Farmers and growers do not use expensive crop protection products for the fun of it. Their use is in response to consumer demand for high-quality products at affordable prices. It simply would not be possible to meet consumer demand without some use of crop protection products. The focus should be on ensuring these products are used safely and sparingly, not on needlessly scaring people.
Dr Christopher Wise
Crop science adviser, NFU

posted by JD | 11:27 AM
 

Czar wars. The American drug czar is trying to strongarm the Canadians into having tougher drug laws. His 'rationale':

"If you look at anywhere in the world, at any time in history you want, when you reduce the deterrent forces in society for using drugs, you get more drug use and you get more drug trafficking."

Can someone then explain to me how the country with the most draconian drug laws in the developed world (in some states, sentences for marijuana cultivation are higher than those for murder) also has the most drug use? Are Americans exceptional?

posted by JD | 9:24 AM
 

Food for winter, food for now. At first, this article on eating seasonally pissed me off, because it seemed that the Wodehouse-ishly named Hugh Fearnley-Whittingstall was trying to make those of us who actually do try to eat well feel guilty for not eating seasonally enough. After all, for those of us who don't finance our double barrels by working in the food industry, it's damn hard to pop down to 'my local food shop, [where] you can buy vegetables on the same day they were picked or cut'. The rest of us have to fit our food shopping in around our jobs, Hughey, not as part of them.

But then he saves himself. After a discussion of the supermarket-mandated PGST (Permanent Global Summer Time), with its goal not of summer-tasting fruit and veg but of food that is summer-looking, he writes that 'In the end, shopping seasonally is not a high-minded duty, but a liberating pleasure.' A luxury, it currently seems, for the lucky few like Hugh.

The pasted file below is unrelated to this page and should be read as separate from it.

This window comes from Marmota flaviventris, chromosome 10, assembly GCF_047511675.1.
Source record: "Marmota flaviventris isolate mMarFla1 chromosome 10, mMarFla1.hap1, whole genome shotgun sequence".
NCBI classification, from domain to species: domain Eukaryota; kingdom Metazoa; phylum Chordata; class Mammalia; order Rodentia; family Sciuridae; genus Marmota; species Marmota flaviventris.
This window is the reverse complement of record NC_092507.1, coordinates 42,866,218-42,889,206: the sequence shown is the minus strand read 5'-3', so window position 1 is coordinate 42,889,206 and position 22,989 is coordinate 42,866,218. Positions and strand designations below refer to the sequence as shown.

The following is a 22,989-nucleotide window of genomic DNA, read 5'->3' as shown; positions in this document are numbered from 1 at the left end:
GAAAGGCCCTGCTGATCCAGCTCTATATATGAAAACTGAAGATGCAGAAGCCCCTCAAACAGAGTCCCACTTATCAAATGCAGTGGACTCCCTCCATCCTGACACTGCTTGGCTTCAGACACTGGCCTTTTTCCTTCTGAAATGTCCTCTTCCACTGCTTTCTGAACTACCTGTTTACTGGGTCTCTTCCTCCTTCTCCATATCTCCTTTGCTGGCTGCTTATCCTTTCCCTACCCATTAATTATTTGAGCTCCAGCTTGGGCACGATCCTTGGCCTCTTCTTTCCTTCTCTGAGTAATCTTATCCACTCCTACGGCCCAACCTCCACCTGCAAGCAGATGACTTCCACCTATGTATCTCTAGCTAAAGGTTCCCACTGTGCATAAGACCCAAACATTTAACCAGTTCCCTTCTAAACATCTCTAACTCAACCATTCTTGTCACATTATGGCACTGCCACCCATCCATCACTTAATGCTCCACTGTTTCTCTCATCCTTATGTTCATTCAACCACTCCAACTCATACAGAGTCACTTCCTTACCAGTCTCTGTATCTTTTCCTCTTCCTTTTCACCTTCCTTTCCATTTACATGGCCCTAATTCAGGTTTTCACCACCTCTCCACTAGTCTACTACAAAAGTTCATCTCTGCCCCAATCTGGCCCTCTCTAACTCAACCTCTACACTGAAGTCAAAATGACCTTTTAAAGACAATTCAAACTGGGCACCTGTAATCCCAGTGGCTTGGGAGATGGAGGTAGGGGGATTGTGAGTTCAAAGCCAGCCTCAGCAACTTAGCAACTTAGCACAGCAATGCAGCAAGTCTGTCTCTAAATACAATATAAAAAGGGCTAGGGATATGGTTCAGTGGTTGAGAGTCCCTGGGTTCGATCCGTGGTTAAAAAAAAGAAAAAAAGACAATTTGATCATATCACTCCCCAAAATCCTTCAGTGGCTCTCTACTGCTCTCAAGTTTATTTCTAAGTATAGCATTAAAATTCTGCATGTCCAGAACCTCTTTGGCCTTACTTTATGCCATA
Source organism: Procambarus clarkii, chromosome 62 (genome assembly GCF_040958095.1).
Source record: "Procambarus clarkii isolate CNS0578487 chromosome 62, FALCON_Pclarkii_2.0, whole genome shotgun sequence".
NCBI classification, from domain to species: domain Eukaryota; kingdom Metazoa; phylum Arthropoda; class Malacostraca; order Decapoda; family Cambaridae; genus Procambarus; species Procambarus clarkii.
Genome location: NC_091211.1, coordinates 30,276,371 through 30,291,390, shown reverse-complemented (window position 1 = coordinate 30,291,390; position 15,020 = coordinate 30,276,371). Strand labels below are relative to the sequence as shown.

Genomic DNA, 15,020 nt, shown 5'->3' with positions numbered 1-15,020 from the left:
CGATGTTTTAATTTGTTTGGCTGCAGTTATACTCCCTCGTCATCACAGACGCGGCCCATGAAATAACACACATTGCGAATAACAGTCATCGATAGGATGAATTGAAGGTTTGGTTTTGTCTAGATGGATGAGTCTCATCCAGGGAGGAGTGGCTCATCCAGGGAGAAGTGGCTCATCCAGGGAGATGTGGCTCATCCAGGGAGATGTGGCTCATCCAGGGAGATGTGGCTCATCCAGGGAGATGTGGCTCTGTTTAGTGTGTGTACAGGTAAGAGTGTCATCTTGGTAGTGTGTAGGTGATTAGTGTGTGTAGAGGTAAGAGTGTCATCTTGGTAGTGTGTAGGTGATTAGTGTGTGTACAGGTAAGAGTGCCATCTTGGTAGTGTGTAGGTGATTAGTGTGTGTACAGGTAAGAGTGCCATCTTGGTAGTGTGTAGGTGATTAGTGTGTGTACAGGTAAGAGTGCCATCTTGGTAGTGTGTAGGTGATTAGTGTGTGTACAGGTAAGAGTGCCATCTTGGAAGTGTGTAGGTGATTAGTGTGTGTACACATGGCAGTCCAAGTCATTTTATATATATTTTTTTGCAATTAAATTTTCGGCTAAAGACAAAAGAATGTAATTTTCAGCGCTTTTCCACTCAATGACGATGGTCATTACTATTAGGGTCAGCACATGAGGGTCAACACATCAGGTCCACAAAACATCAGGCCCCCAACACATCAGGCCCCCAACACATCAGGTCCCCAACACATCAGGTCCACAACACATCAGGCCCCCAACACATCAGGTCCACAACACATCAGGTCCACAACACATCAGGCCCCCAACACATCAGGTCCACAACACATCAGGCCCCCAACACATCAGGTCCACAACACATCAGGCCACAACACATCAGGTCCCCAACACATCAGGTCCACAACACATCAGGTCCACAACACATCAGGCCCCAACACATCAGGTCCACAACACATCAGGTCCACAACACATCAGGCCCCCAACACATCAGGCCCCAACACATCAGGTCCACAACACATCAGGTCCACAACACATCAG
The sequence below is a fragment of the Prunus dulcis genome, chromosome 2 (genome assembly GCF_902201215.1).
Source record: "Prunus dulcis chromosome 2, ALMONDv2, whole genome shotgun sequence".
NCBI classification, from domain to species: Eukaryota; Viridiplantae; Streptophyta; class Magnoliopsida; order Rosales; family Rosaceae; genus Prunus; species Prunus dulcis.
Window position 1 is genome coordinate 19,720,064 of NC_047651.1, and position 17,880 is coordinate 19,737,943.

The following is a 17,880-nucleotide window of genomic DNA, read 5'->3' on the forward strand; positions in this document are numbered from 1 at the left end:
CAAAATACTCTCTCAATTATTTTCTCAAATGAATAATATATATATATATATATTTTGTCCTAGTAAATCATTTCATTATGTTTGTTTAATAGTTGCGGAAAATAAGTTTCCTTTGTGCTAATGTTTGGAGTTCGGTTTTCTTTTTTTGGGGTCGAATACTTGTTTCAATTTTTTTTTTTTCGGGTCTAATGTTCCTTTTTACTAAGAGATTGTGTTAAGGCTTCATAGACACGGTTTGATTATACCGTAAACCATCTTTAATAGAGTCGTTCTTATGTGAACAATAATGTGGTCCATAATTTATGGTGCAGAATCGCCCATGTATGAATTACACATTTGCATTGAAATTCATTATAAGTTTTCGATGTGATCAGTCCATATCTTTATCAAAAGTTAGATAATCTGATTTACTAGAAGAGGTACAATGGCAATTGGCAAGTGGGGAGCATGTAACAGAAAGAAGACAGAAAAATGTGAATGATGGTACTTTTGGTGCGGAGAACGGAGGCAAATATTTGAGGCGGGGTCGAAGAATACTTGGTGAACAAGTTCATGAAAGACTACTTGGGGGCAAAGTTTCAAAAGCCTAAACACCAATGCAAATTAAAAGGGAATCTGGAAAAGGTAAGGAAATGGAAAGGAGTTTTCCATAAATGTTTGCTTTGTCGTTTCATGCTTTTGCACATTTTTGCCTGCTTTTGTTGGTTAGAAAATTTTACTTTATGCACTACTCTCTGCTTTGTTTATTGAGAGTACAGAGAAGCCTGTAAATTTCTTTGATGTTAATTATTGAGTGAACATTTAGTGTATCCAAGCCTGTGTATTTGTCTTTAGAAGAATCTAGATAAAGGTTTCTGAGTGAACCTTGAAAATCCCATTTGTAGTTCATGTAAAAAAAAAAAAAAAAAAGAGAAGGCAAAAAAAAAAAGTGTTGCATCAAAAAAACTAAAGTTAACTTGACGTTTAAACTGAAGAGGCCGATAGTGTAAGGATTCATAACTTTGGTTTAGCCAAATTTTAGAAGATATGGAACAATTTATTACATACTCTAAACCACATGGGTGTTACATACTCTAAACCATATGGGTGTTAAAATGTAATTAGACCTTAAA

What can be done about this?

posted by JD | 8:43 AM


Wednesday, May 14, 2003  

It makes my mouth water just linking to this. Alex Renton's no food ponce, he just loves his Thai street grub. And since he lives in Bangkok he gets to eat it every day.

posted by JD | 10:05 AM
 

And/or. Two things. One, why doesn't English have a word that means and/or? Do other languages? To the first person who comes up with a good one (preferably in English), a free lunch at Spitalfields Market.

Two. Maybe we shouldn't have a single word that means and/or; losing this conjunction would rob us of one of English's funniest words. (As it conveys a specific meaning, it definitely qualifies as a word.) But now I've got to come up with an example. It's very early here in London... perhaps in a few hours.

posted by JD | 10:03 AM


Sunday, May 11, 2003  

Pound wise. The Guardian's guide to ethical shopping should be worth a look.

posted by JD | 4:34 PM
 

What's wrong with Britain's food? The first in a three-part Guardian special magazine feature on food in the UK
- where it comes from, how it gets to us, and what we do with it.
Unfortunately, the writing and editorial rigour of the first week's articles was Observer-limp, rather than the strong, sharp and insightful material the Guardian usually gives us. In his article on The Death of Cooking, for instance, Matthew Fort writes that 'convenience foods have all but eliminated the tradition of domestic cookery from British homes.' He then cites statistics showing that convenience food sales ar projected to grow by 1/3 over the next decade, but gives no hard evidence backing up his claim that cooking is all but dead in the British kitchen. If your going to make unsubstantiated claims in what's supposed to be a news piece, you should either avoid Chicken Little hyperbole or write for a tabloid.

The first week's articles were meandering, unfocused and lacking in hard facts. Let's hope the next two weeks pick up.

posted by JD | 4:27 PM